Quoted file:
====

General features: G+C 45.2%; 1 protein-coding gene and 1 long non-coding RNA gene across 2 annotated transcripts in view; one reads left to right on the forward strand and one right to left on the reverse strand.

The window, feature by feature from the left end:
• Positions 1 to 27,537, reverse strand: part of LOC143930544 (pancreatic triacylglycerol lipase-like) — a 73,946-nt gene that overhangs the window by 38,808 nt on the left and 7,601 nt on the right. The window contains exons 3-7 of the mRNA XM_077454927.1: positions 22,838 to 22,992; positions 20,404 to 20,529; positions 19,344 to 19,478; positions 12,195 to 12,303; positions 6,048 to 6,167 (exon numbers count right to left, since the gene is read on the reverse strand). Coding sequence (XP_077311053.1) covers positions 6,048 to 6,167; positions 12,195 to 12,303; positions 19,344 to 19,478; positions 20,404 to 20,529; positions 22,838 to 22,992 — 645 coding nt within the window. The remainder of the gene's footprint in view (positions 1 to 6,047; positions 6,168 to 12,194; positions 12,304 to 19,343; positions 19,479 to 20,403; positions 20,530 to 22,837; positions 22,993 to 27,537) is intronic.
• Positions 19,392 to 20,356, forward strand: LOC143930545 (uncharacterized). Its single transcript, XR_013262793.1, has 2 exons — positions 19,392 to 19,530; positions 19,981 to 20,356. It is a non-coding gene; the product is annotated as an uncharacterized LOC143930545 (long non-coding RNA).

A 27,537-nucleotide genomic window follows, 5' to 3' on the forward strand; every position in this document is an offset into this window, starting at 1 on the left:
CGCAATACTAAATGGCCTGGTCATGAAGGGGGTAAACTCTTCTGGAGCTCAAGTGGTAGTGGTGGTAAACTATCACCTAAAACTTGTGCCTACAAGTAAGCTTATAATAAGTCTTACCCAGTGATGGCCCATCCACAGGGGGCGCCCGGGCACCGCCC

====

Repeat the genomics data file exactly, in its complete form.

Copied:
General features: G+C 45.2%; 1 protein-coding gene and 1 long non-coding RNA gene across 2 annotated transcripts in view; one reads left to right on the forward strand and one right to left on the reverse strand.

The window, feature by feature from the left end:
• Positions 1 to 27,537, reverse strand: part of LOC143930544 (pancreatic triacylglycerol lipase-like) — a 73,946-nt gene that overhangs the window by 38,808 nt on the left and 7,601 nt on the right. The window contains exons 3-7 of the mRNA XM_077454927.1: positions 22,838 to 22,992; positions 20,404 to 20,529; positions 19,344 to 19,478; positions 12,195 to 12,303; positions 6,048 to 6,167 (exon numbers count right to left, since the gene is read on the reverse strand). Coding sequence (XP_077311053.1) covers positions 6,048 to 6,167; positions 12,195 to 12,303; positions 19,344 to 19,478; positions 20,404 to 20,529; positions 22,838 to 22,992 — 645 coding nt within the window. The remainder of the gene's footprint in view (positions 1 to 6,047; positions 6,168 to 12,194; positions 12,304 to 19,343; positions 19,479 to 20,403; positions 20,530 to 22,837; positions 22,993 to 27,537) is intronic.
• Positions 19,392 to 20,356, forward strand: LOC143930545 (uncharacterized). Its single transcript, XR_013262793.1, has 2 exons — positions 19,392 to 19,530; positions 19,981 to 20,356. It is a non-coding gene; the product is annotated as an uncharacterized LOC143930545 (long non-coding RNA).

A 27,537-nucleotide genomic window follows, 5' to 3' on the forward strand; every position in this document is an offset into this window, starting at 1 on the left:
CGCAATACTAAATGGCCTGGTCATGAAGGGGGTAAACTCTTCTGGAGCTCAAGTGGTAGTGGTGGTAAACTATCACCTAAAACTTGTGCCTACAAGTAAGCTTATAATAAGTCTTACCCAGTGATGGCCCATCCACAGGGGGCGCCCGGGCACCGCCC